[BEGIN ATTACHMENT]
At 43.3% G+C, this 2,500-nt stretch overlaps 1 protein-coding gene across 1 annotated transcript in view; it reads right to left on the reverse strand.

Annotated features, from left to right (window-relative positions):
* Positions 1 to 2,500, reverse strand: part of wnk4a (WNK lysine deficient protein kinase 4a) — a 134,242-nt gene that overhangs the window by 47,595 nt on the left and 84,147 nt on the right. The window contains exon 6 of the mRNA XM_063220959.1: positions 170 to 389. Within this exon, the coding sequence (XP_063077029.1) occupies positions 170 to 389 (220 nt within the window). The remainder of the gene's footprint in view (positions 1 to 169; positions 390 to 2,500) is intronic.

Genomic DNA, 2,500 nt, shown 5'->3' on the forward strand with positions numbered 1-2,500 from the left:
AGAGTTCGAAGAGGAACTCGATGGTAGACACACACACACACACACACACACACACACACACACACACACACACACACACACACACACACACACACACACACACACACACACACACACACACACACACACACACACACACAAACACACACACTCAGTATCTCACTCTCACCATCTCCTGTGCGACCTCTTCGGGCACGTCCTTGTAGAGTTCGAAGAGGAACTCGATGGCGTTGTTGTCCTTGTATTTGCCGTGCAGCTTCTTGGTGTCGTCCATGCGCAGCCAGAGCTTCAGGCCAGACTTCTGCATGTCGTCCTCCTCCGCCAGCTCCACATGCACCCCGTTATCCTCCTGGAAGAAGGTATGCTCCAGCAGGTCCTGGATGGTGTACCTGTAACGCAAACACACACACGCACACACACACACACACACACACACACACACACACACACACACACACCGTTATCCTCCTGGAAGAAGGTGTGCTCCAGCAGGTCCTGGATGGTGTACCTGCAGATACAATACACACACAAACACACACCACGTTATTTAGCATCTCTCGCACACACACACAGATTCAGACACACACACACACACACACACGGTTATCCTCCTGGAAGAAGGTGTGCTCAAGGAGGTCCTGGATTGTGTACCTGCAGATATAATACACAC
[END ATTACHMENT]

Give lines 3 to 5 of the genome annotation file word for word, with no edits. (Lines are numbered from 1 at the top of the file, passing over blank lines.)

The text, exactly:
* Positions 1 to 2,500, reverse strand: part of wnk4a (WNK lysine deficient protein kinase 4a) — a 134,242-nt gene that overhangs the window by 47,595 nt on the left and 84,147 nt on the right. The window contains exon 6 of the mRNA XM_063220959.1: positions 170 to 389. Within this exon, the coding sequence (XP_063077029.1) occupies positions 170 to 389 (220 nt within the window). The remainder of the gene's footprint in view (positions 1 to 169; positions 390 to 2,500) is intronic.

Genomic DNA, 2,500 nt, shown 5'->3' on the forward strand with positions numbered 1-2,500 from the left:
AGAGTTCGAAGAGGAACTCGATGGTAGACACACACACACACACACACACACACACACACACACACACACACACACACACACACACACACACACACACACACACACACACACACACACACACACACACACACACACACACAAACACACACACTCAGTATCTCACTCTCACCATCTCCTGTGCGACCTCTTCGGGCACGTCCTTGTAGAGTTCGAAGAGGAACTCGATGGCGTTGTTGTCCTTGTATTTGCCGTGCAGCTTCTTGGTGTCGTCCATGCGCAGCCAGAGCTTCAGGCCAGACTTCTGCATGTCGTCCTCCTCCGCCAGCTCCACATGCACCCCGTTATCCTCCTGGAAGAAGGTATGCTCCAGCAGGTCCTGGATGGTGTACCTGTAACGCAAACACACACACGCACACACACACACACACACACACACACACACACACACACACACACACCGTTATCCTCCTGGAAGAAGGTGTGCTCCAGCAGGTCCTGGATGGTGTACCTGCAGATACAATACACACACAAACACACACCACGTTATTTAGCATCTCTCGCACACACACACAGATTCAGACACACACACACACACACACACGGTTATCCTCCTGGAAGAAGGTGTGCTCAAGGAGGTCCTGGATTGTGTACCTGCAGATATAATACACAC